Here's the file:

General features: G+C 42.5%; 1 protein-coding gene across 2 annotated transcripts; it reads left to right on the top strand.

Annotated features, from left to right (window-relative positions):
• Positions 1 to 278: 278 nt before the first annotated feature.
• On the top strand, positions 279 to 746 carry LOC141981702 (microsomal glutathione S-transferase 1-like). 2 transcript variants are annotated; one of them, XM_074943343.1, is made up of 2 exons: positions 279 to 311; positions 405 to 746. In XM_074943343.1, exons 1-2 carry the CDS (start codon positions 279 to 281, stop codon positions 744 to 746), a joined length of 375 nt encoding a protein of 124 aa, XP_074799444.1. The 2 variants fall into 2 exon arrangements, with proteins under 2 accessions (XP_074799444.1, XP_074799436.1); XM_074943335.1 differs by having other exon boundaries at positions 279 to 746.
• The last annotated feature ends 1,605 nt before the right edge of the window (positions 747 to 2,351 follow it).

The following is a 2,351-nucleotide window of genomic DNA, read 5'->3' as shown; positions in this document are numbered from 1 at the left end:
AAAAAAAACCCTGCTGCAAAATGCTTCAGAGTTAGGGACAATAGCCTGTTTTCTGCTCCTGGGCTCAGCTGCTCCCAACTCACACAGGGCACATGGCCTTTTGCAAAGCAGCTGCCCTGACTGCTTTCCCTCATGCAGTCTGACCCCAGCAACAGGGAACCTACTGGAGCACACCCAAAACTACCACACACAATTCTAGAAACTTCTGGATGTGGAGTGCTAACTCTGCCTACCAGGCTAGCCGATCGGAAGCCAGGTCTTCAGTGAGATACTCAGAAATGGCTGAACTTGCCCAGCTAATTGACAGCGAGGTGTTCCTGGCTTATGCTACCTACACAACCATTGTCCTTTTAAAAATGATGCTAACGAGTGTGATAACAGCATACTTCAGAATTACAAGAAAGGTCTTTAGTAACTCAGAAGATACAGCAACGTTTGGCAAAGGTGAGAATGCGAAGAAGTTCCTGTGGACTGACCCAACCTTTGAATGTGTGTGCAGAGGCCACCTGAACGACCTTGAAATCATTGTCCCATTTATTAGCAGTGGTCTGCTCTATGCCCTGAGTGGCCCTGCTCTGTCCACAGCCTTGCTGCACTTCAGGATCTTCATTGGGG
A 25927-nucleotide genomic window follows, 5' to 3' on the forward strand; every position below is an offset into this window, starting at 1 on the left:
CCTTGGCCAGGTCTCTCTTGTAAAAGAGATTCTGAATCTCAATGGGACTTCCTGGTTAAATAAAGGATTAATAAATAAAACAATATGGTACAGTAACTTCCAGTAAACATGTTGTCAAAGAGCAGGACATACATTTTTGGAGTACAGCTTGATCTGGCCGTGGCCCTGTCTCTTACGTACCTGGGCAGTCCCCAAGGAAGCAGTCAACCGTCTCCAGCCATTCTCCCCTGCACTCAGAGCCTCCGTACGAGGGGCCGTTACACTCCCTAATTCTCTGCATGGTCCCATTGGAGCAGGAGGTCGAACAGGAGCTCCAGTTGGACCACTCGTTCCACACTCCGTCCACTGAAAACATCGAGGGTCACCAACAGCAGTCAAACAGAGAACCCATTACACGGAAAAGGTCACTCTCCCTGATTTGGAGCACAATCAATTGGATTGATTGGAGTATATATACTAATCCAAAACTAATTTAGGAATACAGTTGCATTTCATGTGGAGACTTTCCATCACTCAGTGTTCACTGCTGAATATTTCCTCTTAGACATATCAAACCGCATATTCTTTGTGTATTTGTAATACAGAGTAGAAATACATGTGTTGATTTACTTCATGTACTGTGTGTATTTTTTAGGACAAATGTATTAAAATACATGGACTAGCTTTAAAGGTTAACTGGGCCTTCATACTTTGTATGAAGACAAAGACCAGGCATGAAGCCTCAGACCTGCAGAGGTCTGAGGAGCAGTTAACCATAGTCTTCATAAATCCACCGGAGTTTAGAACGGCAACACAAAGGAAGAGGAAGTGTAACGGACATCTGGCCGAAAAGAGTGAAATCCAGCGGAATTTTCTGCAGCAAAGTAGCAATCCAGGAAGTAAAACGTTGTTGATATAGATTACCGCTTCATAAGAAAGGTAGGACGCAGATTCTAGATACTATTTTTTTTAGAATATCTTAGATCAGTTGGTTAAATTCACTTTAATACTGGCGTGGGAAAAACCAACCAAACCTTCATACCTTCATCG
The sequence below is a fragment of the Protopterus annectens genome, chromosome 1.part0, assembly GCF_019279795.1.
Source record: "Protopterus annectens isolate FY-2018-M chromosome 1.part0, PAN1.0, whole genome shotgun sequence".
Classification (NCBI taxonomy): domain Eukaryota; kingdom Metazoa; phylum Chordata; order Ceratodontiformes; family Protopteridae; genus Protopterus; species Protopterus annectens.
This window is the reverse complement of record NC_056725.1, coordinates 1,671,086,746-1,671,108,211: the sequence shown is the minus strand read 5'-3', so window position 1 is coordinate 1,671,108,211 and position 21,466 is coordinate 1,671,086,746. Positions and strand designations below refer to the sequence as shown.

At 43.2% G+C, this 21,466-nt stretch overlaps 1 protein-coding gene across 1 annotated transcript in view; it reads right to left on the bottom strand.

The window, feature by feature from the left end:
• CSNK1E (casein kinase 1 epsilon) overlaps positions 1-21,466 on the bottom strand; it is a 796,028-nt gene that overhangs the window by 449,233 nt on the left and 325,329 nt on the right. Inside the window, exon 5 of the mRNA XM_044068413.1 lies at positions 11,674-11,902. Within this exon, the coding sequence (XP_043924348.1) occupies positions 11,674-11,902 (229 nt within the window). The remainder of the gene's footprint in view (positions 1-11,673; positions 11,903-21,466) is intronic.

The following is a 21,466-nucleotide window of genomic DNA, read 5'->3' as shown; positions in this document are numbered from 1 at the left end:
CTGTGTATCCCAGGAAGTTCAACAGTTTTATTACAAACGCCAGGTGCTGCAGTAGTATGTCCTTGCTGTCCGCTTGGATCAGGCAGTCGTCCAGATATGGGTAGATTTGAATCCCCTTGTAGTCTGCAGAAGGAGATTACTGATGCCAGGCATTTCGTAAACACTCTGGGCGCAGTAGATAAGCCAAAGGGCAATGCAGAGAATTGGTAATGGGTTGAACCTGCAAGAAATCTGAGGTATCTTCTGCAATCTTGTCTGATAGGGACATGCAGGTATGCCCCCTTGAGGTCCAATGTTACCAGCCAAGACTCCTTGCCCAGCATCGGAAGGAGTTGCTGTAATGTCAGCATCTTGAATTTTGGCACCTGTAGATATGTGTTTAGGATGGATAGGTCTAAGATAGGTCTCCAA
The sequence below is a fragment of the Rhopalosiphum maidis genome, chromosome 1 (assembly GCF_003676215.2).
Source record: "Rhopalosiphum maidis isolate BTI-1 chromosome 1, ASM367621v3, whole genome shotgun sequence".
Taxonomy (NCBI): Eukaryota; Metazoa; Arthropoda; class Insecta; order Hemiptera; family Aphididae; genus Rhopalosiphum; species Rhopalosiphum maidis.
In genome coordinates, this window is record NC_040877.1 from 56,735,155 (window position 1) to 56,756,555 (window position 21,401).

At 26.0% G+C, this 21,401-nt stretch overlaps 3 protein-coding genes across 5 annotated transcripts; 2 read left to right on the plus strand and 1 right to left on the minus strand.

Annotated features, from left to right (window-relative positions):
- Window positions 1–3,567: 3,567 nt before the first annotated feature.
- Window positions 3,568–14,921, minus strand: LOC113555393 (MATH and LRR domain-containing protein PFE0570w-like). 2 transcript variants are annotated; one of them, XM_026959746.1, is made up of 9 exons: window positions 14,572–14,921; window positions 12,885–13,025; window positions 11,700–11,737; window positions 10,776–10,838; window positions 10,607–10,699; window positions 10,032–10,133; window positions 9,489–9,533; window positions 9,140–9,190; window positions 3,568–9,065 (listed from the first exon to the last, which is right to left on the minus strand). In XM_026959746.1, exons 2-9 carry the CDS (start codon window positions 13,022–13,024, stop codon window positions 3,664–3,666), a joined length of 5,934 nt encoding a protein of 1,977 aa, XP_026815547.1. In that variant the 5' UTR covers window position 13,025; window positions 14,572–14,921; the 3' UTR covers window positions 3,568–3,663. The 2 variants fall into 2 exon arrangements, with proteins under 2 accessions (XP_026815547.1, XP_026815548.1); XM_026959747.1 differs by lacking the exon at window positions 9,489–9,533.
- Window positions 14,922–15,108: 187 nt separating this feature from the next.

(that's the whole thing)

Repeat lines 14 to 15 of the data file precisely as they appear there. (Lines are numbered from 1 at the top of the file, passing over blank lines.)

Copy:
At 43.2% G+C, this 21,466-nt stretch overlaps 1 protein-coding gene across 1 annotated transcript in view; it reads right to left on the bottom strand.

The window, feature by feature from the left end: